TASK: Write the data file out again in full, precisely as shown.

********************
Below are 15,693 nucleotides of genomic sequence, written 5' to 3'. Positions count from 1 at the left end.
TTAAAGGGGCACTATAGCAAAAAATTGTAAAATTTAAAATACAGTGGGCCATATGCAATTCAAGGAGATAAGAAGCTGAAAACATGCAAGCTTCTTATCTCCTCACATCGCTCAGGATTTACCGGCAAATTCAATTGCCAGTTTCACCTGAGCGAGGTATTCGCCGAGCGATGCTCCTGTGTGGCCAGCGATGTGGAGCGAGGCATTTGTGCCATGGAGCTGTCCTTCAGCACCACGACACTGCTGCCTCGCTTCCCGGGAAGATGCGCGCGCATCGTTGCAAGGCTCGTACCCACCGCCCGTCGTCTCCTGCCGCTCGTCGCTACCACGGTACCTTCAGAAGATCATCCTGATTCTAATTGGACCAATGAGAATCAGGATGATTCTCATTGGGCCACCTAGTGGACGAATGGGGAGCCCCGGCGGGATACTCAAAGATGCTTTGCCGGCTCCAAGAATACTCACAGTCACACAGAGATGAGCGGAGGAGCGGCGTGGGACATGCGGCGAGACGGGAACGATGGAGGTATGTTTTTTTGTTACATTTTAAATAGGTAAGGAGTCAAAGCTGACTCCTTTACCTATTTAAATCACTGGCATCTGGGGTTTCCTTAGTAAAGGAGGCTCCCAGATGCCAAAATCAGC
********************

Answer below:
Below are 15,693 nucleotides of genomic sequence, written 5' to 3'. Positions count from 1 at the left end.
TTAAAGGGGCACTATAGCAAAAAATTGTAAAATTTAAAATACAGTGGGCCATATGCAATTCAAGGAGATAAGAAGCTGAAAACATGCAAGCTTCTTATCTCCTCACATCGCTCAGGATTTACCGGCAAATTCAATTGCCAGTTTCACCTGAGCGAGGTATTCGCCGAGCGATGCTCCTGTGTGGCCAGCGATGTGGAGCGAGGCATTTGTGCCATGGAGCTGTCCTTCAGCACCACGACACTGCTGCCTCGCTTCCCGGGAAGATGCGCGCGCATCGTTGCAAGGCTCGTACCCACCGCCCGTCGTCTCCTGCCGCTCGTCGCTACCACGGTACCTTCAGAAGATCATCCTGATTCTAATTGGACCAATGAGAATCAGGATGATTCTCATTGGGCCACCTAGTGGACGAATGGGGAGCCCCGGCGGGATACTCAAAGATGCTTTGCCGGCTCCAAGAATACTCACAGTCACACAGAGATGAGCGGAGGAGCGGCGTGGGACATGCGGCGAGACGGGAACGATGGAGGTATGTTTTTTTGTTACATTTTAAATAGGTAAGGAGTCAAAGCTGACTCCTTTACCTATTTAAATCACTGGCATCTGGGGTTTCCTTAGTAAAGGAGGCTCCCAGATGCCAAAATCAGC